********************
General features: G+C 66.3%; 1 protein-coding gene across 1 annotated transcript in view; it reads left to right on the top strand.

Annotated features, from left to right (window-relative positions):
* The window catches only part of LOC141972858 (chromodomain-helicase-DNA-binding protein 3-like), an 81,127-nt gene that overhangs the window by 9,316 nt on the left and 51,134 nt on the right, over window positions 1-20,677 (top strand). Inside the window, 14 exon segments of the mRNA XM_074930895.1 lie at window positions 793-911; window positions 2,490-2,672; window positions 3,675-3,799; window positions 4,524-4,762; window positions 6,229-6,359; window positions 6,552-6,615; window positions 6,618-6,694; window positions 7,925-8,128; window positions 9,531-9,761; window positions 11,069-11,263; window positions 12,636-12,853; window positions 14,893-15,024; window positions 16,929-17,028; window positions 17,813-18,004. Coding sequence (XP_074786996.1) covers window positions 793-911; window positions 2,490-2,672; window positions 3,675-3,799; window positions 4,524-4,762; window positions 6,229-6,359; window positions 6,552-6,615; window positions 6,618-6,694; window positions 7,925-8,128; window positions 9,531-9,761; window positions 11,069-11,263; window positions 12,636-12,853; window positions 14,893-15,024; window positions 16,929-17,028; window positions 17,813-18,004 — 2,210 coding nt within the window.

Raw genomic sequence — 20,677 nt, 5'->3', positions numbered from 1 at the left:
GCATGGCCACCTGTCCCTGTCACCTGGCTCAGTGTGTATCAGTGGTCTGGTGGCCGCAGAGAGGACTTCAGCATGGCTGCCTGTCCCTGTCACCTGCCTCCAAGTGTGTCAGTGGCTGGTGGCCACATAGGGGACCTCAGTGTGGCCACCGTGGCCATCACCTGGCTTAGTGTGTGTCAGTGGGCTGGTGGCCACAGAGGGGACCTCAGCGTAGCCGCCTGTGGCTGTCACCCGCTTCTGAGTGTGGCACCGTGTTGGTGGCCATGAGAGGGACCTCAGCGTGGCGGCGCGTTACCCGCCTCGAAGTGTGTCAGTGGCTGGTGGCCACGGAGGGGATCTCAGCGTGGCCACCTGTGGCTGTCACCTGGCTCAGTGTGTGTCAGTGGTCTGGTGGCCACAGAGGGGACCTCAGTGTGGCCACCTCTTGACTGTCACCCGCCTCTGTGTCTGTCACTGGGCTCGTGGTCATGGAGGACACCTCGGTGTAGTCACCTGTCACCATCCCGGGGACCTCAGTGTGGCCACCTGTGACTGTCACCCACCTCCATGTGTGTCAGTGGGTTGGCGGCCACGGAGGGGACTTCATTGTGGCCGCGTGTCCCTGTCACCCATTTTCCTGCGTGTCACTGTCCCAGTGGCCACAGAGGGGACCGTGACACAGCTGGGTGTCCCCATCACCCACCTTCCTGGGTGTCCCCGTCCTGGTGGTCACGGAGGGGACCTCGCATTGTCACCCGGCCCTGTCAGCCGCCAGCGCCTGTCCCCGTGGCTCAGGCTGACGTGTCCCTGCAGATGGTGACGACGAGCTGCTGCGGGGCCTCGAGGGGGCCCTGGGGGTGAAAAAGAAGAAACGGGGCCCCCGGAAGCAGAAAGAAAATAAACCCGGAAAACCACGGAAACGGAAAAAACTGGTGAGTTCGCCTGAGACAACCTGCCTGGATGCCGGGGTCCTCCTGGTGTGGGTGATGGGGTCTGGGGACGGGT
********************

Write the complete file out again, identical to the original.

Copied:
General features: G+C 66.3%; 1 protein-coding gene across 1 annotated transcript in view; it reads left to right on the top strand.

Annotated features, from left to right (window-relative positions):
* The window catches only part of LOC141972858 (chromodomain-helicase-DNA-binding protein 3-like), an 81,127-nt gene that overhangs the window by 9,316 nt on the left and 51,134 nt on the right, over window positions 1-20,677 (top strand). Inside the window, 14 exon segments of the mRNA XM_074930895.1 lie at window positions 793-911; window positions 2,490-2,672; window positions 3,675-3,799; window positions 4,524-4,762; window positions 6,229-6,359; window positions 6,552-6,615; window positions 6,618-6,694; window positions 7,925-8,128; window positions 9,531-9,761; window positions 11,069-11,263; window positions 12,636-12,853; window positions 14,893-15,024; window positions 16,929-17,028; window positions 17,813-18,004. Coding sequence (XP_074786996.1) covers window positions 793-911; window positions 2,490-2,672; window positions 3,675-3,799; window positions 4,524-4,762; window positions 6,229-6,359; window positions 6,552-6,615; window positions 6,618-6,694; window positions 7,925-8,128; window positions 9,531-9,761; window positions 11,069-11,263; window positions 12,636-12,853; window positions 14,893-15,024; window positions 16,929-17,028; window positions 17,813-18,004 — 2,210 coding nt within the window.

Raw genomic sequence — 20,677 nt, 5'->3', positions numbered from 1 at the left:
GCATGGCCACCTGTCCCTGTCACCTGGCTCAGTGTGTATCAGTGGTCTGGTGGCCGCAGAGAGGACTTCAGCATGGCTGCCTGTCCCTGTCACCTGCCTCCAAGTGTGTCAGTGGCTGGTGGCCACATAGGGGACCTCAGTGTGGCCACCGTGGCCATCACCTGGCTTAGTGTGTGTCAGTGGGCTGGTGGCCACAGAGGGGACCTCAGCGTAGCCGCCTGTGGCTGTCACCCGCTTCTGAGTGTGGCACCGTGTTGGTGGCCATGAGAGGGACCTCAGCGTGGCGGCGCGTTACCCGCCTCGAAGTGTGTCAGTGGCTGGTGGCCACGGAGGGGATCTCAGCGTGGCCACCTGTGGCTGTCACCTGGCTCAGTGTGTGTCAGTGGTCTGGTGGCCACAGAGGGGACCTCAGTGTGGCCACCTCTTGACTGTCACCCGCCTCTGTGTCTGTCACTGGGCTCGTGGTCATGGAGGACACCTCGGTGTAGTCACCTGTCACCATCCCGGGGACCTCAGTGTGGCCACCTGTGACTGTCACCCACCTCCATGTGTGTCAGTGGGTTGGCGGCCACGGAGGGGACTTCATTGTGGCCGCGTGTCCCTGTCACCCATTTTCCTGCGTGTCACTGTCCCAGTGGCCACAGAGGGGACCGTGACACAGCTGGGTGTCCCCATCACCCACCTTCCTGGGTGTCCCCGTCCTGGTGGTCACGGAGGGGACCTCGCATTGTCACCCGGCCCTGTCAGCCGCCAGCGCCTGTCCCCGTGGCTCAGGCTGACGTGTCCCTGCAGATGGTGACGACGAGCTGCTGCGGGGCCTCGAGGGGGCCCTGGGGGTGAAAAAGAAGAAACGGGGCCCCCGGAAGCAGAAAGAAAATAAACCCGGAAAACCACGGAAACGGAAAAAACTGGTGAGTTCGCCTGAGACAACCTGCCTGGATGCCGGGGTCCTCCTGGTGTGGGTGATGGGGTCTGGGGACGGGT